City Council censures treasurer for apparent conflict of interest

City Treasurer Inge Tiegel speaks to the San Carlos City Council on May 23. Photo from council video.

Daily Post Staff Writer 

The San Carlos City Council tonight (May 23) unanimously voted to censure City Treasurer Inge Tiegel after she broke city rules by campaigning against a moratorium that would temporarily stop development of land in which she has an ownership interest.

Councilman Ron Collins took things a step further and said he thinks Tiegel ought to resign. 

Collins said that elected officials need to consider the “greatest good” for the community. 

“And it seems the treasurer’s goal was to protect her own interest,” he said. 

Tiegel for her part, apologized to the council, city manager and other city employees for her actions, saying it was never her intention to violate the code of conduct. 

No one else on council called for Tiegel’s resignation, but all noted how precarious the public’s trust in elected officials can be. 

“Public service depends on public trust, and when there are questions about an official mixing their duties with interests, that can put that trust in jeopardy,” Mayor Sara McDowell said. 

Tiegel was investigated by McDowell and City Attorney Greg Rubens, who concluded that it was “likely” that Tiegel broke the city’s code of conduct for elected officials. 

Tiegel, who was on the city council from 2001 to 2007, was one of the original authors of the city’s code of conduct in 2005, she told the council. 

The council tonight had to decide whether Tiegel broke the city’s code of conduct based on two interactions. The first occurred when she emailed City Manager Jeff Maltbie asking him to help her figure out ways to get the council to not vote on a building moratorium for a portion of the eastern part of the city. 

Council approved the moratorium April 25.

Tiegel described herself in an email she sent to various property owners in the area as a “third-generation property owner and current San Carlos City Treasurer.” 

Tiegel’s family owns 205 Old County Road, in the area of the moratorium. 

Tiegel spoke at tonight’s meeting, apologizing for her “errors in judgment.”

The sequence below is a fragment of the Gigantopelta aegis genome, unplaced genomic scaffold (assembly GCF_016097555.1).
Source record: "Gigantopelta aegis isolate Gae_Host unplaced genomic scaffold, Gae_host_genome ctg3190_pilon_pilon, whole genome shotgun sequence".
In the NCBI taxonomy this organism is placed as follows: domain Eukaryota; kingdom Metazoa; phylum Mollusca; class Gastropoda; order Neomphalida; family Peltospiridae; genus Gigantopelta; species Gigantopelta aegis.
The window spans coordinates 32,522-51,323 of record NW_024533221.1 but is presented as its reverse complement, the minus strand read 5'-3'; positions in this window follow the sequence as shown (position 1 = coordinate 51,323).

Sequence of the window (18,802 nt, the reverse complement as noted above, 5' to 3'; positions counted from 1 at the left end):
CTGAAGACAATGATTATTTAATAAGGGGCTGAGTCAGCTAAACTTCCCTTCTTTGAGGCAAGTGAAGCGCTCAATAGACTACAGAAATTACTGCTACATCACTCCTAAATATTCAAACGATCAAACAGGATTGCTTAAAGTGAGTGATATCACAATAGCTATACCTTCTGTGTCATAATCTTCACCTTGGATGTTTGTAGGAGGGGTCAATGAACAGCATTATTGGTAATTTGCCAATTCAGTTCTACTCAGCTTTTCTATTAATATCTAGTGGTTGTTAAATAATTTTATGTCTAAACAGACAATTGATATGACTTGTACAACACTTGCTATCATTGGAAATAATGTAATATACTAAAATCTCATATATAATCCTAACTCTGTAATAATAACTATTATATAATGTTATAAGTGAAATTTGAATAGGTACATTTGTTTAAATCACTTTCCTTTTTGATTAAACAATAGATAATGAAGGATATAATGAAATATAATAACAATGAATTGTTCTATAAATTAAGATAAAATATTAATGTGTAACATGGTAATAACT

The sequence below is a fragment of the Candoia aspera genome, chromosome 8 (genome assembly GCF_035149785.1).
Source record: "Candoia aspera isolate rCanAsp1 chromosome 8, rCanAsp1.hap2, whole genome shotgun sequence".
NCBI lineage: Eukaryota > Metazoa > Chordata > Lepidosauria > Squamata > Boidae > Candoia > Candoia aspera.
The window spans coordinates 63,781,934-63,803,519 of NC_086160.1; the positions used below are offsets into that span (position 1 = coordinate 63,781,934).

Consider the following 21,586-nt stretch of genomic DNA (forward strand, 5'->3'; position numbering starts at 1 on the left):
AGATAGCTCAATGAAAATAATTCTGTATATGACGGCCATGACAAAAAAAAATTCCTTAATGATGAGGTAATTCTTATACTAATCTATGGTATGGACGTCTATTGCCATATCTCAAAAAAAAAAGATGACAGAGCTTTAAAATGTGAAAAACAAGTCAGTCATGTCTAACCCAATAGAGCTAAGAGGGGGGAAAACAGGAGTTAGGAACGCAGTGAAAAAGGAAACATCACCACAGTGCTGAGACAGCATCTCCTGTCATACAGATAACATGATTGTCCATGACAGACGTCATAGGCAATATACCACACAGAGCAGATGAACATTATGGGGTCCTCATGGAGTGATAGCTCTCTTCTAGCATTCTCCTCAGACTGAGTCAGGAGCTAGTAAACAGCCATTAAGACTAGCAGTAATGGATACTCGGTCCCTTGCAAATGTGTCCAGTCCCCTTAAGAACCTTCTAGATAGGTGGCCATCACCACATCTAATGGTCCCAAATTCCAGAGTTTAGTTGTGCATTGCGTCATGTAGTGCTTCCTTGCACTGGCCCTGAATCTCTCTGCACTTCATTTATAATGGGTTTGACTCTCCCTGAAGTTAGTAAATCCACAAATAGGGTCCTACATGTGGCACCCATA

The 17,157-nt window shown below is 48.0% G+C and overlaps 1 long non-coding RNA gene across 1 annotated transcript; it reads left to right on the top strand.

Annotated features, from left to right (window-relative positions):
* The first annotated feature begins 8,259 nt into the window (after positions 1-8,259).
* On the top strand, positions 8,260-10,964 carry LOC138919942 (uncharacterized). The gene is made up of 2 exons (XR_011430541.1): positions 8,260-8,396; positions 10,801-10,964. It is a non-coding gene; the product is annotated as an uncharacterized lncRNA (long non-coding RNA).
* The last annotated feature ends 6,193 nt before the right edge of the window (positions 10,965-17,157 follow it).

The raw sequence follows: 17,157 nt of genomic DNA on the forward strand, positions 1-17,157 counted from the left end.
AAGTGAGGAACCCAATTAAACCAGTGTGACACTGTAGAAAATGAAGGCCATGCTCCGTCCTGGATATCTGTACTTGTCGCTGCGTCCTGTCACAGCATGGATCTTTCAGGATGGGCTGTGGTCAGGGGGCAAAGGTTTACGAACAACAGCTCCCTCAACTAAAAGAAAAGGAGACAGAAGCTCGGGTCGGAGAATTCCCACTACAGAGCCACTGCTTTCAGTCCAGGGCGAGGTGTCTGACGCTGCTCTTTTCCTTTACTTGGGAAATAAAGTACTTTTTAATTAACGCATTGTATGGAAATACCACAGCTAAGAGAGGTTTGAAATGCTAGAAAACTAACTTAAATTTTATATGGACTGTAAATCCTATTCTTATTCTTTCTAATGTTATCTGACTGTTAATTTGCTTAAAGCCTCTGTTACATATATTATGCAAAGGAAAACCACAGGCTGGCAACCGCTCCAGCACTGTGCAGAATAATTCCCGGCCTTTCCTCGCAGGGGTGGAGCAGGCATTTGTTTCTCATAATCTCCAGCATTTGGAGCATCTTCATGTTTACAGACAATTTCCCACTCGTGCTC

“I regret having sent an email to three members of the Harbor Industrial Association, and the city manager. I realize it was an emotional response and not well thought out. I apologize for sending it.” 

Tiegel said she realizes it is not her place to try to influence policy, as that’s the role of the city council and mayor. 

Tiegel said she wishes she could rewind time. 

Rubens and McDowell wrote in a report to council that said Tiegel included the 205 Old County Road property on financial disclosure forms, as required of elected officials.

The property is owned by a limited liability corporation, or LLC. The LLC is made up of two irrevocable trusts, one of which her father is a member. Upon her father’s death, she could inherit 8.33% of the property, according to Rubens, who reviewed the property’s deed.

Rubens said it doesn’t appear Tiegel broke any conflict of interest laws, she likely broke the city’s code which frowns upon any officials appearing as if they have a conflict of interest.

Rubens clarified that because the rules Tiegel broke are only city-based rules, the council cannot refer her to the county’s grand jury, which can remove officials from office if it’s found that they broke state law. This is what is happening in the current court case against Santa Clara County Sheriff Laurie Smith.

The strongest action the council could have taken was a censure, which Rubens described as a public reprimand.  

The other incident that which the council found Tiegel violated city code involves former Mayor Mark Olbert. 

Early last month, Olbert was advertising a panel discussion he was hosting at the San Carlos Adult Community Center to get more people to run for public office. Tiegel responded to one of Olbert’s posts on social media asking why Olbert had not included any women or minorities on his panel. Olbert responded by saying that due to scheduling conflicts and other reasons, the panel is made up of mostly older, white men.

Tiegel thanked Olbert for his response and then implied that Olbert had not rented the room where the discussion was to take place, and that any time city employees spent on the event should be reimbursed.

Tiegel apologized to Olbert, and said if he felt her comments were “demeaning, or an attack on his character, it was not my intent when interacting with him.” 

Tiegel was elected to the position of City Treasurer in 2020 after longtime City Treasurer Michael Galvin retired. No one ran against her. The city treasurer is in charge of overseeing the city’s investments, deposits and overall money management, and makes $560 a month.